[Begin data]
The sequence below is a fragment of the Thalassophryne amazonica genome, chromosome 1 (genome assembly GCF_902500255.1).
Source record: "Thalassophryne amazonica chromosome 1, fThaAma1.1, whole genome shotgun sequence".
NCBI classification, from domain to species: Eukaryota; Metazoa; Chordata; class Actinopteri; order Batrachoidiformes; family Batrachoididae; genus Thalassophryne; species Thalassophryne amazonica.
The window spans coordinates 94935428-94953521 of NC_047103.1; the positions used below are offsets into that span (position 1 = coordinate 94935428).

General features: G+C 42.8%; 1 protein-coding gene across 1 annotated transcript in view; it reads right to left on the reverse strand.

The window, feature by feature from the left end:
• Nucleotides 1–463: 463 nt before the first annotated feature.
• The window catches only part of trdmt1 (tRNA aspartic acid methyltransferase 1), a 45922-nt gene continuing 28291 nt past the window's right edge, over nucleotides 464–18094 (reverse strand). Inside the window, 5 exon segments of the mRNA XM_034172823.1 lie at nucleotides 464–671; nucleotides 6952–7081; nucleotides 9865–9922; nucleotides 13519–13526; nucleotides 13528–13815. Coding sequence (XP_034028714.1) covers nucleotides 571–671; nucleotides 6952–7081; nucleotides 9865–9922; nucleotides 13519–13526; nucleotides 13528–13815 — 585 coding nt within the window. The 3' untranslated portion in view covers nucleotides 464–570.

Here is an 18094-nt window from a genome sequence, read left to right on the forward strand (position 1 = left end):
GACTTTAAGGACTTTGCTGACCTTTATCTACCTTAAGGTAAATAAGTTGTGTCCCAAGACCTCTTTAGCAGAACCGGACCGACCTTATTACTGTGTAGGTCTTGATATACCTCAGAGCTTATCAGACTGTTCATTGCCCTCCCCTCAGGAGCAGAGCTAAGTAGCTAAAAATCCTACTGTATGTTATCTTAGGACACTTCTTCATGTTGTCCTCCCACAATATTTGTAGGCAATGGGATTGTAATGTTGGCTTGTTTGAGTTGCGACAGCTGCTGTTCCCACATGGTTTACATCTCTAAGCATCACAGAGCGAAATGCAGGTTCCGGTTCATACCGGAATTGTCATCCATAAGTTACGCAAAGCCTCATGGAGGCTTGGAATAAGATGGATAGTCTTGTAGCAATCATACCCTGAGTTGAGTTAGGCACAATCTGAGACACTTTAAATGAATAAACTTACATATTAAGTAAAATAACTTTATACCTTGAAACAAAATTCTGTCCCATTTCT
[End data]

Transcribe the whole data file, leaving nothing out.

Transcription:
The sequence below is a fragment of the Thalassophryne amazonica genome, chromosome 1 (genome assembly GCF_902500255.1).
Source record: "Thalassophryne amazonica chromosome 1, fThaAma1.1, whole genome shotgun sequence".
NCBI classification, from domain to species: Eukaryota; Metazoa; Chordata; class Actinopteri; order Batrachoidiformes; family Batrachoididae; genus Thalassophryne; species Thalassophryne amazonica.
The window spans coordinates 94935428-94953521 of NC_047103.1; the positions used below are offsets into that span (position 1 = coordinate 94935428).

General features: G+C 42.8%; 1 protein-coding gene across 1 annotated transcript in view; it reads right to left on the reverse strand.

The window, feature by feature from the left end:
• Nucleotides 1–463: 463 nt before the first annotated feature.
• The window catches only part of trdmt1 (tRNA aspartic acid methyltransferase 1), a 45922-nt gene continuing 28291 nt past the window's right edge, over nucleotides 464–18094 (reverse strand). Inside the window, 5 exon segments of the mRNA XM_034172823.1 lie at nucleotides 464–671; nucleotides 6952–7081; nucleotides 9865–9922; nucleotides 13519–13526; nucleotides 13528–13815. Coding sequence (XP_034028714.1) covers nucleotides 571–671; nucleotides 6952–7081; nucleotides 9865–9922; nucleotides 13519–13526; nucleotides 13528–13815 — 585 coding nt within the window. The 3' untranslated portion in view covers nucleotides 464–570.

Here is an 18094-nt window from a genome sequence, read left to right on the forward strand (position 1 = left end):
GACTTTAAGGACTTTGCTGACCTTTATCTACCTTAAGGTAAATAAGTTGTGTCCCAAGACCTCTTTAGCAGAACCGGACCGACCTTATTACTGTGTAGGTCTTGATATACCTCAGAGCTTATCAGACTGTTCATTGCCCTCCCCTCAGGAGCAGAGCTAAGTAGCTAAAAATCCTACTGTATGTTATCTTAGGACACTTCTTCATGTTGTCCTCCCACAATATTTGTAGGCAATGGGATTGTAATGTTGGCTTGTTTGAGTTGCGACAGCTGCTGTTCCCACATGGTTTACATCTCTAAGCATCACAGAGCGAAATGCAGGTTCCGGTTCATACCGGAATTGTCATCCATAAGTTACGCAAAGCCTCATGGAGGCTTGGAATAAGATGGATAGTCTTGTAGCAATCATACCCTGAGTTGAGTTAGGCACAATCTGAGACACTTTAAATGAATAAACTTACATATTAAGTAAAATAACTTTATACCTTGAAACAAAATTCTGTCCCATTTCT